The Lt. Governor discussed modified school calendars, postpartum care for women on Medicaid, and more.
The 2023 session of the Mississippi Legislature is rapidly approaching, gaveling in on January 3rd.
Ahead of the session’s start, Lieutenant Governor Delbert Hosemann (R) held a press conference on Wednesday to highlight his legislative agenda and top priorities for this upcoming year.
“As you know, this Legislature has taken on just about everything they possibly could take on,” Hosemann said. “And we’re going to take on a bunch more this coming year.”
Watch the full press conference below:
Among the Lt. Governor’s priorities, he voiced his support of modified calendars for school districts.
“We are going to push for a modified calendar in Mississippi,” Hosemann said. “We don’t always need to do things the way they were always done. And that has handicapped us.”
Both traditional and modified school calendars have 180 days of academic instruction. However, a modified calendar allows for additional breaks during the school year to help balance time in and out of school. After each nine weeks there is typically a two-week break for students and staff. Summer break is also shortened by 10 or 12 days.
In November, Dr. Robert Taylor was named Mississippi’s new state superintendent of education by the State Board of Education. When asked what his thoughts are on the modified calendar versus the traditional calendar, Dr. Taylor said that it is absolutely beneficial.
READ MORE: Dr. Robert Taylor discusses goals, priorities as new Mississippi State Superintendent.
Hosemann noted on Wednesday that lawmakers passed the largest tax cut in state history last year. Following the 2022 Mississippi Legislative session, Governor Tate Reeves signed House Bill 531 into law. The bill will return over half a billion dollars to the people of Mississippi, eliminate the current 4% tax bracket, and lower the existing 5% tax bracket to 4%.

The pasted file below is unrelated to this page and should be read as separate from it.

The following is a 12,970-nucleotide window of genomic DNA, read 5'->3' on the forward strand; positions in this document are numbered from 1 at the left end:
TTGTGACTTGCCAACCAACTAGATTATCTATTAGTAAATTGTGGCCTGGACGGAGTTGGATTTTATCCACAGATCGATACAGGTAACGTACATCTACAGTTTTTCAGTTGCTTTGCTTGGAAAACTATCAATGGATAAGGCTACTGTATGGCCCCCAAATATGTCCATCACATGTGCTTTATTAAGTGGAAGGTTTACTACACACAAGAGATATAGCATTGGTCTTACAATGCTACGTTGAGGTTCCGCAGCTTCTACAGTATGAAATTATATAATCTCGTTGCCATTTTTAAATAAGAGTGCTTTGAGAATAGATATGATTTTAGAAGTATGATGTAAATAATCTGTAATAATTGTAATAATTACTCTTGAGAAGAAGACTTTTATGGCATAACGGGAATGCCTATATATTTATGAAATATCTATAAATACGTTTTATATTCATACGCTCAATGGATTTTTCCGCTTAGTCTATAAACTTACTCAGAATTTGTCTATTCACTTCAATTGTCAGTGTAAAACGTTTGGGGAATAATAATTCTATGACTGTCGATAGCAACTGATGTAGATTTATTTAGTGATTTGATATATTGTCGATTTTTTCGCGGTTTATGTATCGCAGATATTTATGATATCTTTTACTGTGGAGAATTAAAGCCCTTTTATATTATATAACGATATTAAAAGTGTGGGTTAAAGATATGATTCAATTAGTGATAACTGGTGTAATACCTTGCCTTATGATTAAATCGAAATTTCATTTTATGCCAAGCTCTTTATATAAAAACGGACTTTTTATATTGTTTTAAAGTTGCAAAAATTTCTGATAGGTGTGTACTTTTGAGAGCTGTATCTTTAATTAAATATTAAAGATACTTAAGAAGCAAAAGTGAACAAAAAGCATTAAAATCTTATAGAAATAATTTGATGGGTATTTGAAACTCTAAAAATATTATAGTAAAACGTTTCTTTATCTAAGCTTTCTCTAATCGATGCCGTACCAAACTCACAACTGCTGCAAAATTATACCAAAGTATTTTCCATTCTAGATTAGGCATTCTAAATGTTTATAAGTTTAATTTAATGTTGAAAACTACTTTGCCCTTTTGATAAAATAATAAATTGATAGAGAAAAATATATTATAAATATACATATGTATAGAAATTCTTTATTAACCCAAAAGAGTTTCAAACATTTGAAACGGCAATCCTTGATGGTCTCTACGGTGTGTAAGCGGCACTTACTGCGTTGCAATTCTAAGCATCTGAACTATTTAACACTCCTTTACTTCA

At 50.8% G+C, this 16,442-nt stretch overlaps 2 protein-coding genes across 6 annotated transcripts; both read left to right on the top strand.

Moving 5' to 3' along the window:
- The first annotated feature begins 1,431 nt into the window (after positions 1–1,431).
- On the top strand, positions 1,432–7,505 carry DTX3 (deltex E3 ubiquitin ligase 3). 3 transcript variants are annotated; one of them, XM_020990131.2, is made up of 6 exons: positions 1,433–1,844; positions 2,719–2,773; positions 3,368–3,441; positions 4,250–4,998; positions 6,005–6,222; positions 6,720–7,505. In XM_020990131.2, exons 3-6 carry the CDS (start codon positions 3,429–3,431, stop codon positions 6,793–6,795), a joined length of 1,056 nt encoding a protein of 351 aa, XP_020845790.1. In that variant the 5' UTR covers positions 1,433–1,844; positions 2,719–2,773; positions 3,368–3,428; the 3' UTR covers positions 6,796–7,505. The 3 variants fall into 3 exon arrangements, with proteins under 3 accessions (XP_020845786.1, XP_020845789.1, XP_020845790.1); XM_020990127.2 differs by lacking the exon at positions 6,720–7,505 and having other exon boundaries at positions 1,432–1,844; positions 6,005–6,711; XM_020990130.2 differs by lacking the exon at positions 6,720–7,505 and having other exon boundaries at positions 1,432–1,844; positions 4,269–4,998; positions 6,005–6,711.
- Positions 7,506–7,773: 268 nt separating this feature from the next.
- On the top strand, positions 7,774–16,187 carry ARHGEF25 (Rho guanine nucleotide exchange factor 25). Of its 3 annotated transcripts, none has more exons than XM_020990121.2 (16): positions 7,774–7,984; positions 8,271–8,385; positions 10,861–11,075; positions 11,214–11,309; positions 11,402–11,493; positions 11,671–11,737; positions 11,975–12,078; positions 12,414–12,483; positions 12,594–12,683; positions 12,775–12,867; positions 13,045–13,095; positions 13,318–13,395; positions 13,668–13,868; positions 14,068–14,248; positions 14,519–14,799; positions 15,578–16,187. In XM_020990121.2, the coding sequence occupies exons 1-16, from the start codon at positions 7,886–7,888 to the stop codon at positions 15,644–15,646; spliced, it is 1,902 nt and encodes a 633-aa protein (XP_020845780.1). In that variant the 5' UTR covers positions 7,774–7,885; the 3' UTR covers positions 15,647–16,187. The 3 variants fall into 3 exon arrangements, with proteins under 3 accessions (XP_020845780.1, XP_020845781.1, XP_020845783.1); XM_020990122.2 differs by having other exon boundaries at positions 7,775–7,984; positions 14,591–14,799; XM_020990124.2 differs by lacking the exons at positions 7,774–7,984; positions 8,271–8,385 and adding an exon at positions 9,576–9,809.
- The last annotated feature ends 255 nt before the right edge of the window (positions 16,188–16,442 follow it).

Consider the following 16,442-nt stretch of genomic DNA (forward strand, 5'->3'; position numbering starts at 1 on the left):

“We have an excess of $270 million this year from our estimate of taxes we’ve collected,” Hosemann said.
The Lt. Governor proposes they “send it back” and pay taxpayers a dollar for a dollar. He explained that initial estimates are that refund checks would be stopped around $500.
However, Governor Reeves and Speaker Philip Gunn have expressed their desire to once again pursue the full elimination of the state income tax this session, something that stalled in the Senate during the 2022 session.
READ MORE: Governor Reeves signs largest tax cut in state history into law.
Hosemann also addressed the issue of postpartum care for women on Medicaid. The Lt. Governor said Senators plan to push for increased coverage for a longer period of time after a child is born.
Earlier this month, Mississippi Senate Medicaid Committee held a hearing to discuss postpartum care, obesity, autism. Lawmakers heard from the Mississippi Department of Health, the University of Mississippi Medical Center, the Mississippi Division of Medicaid, Metabolic Medicine of Mississippi, and more.
READ MORE: Mississippi Senate Medicaid Committee holds meeting to discuss postpartum care, obesity, autism.
Hosemann said Senators also plan to continue appropriating money into improving the state’s infrastructure and lowering the debt burden on taxpayers while providing a conservative, balanced state budget.
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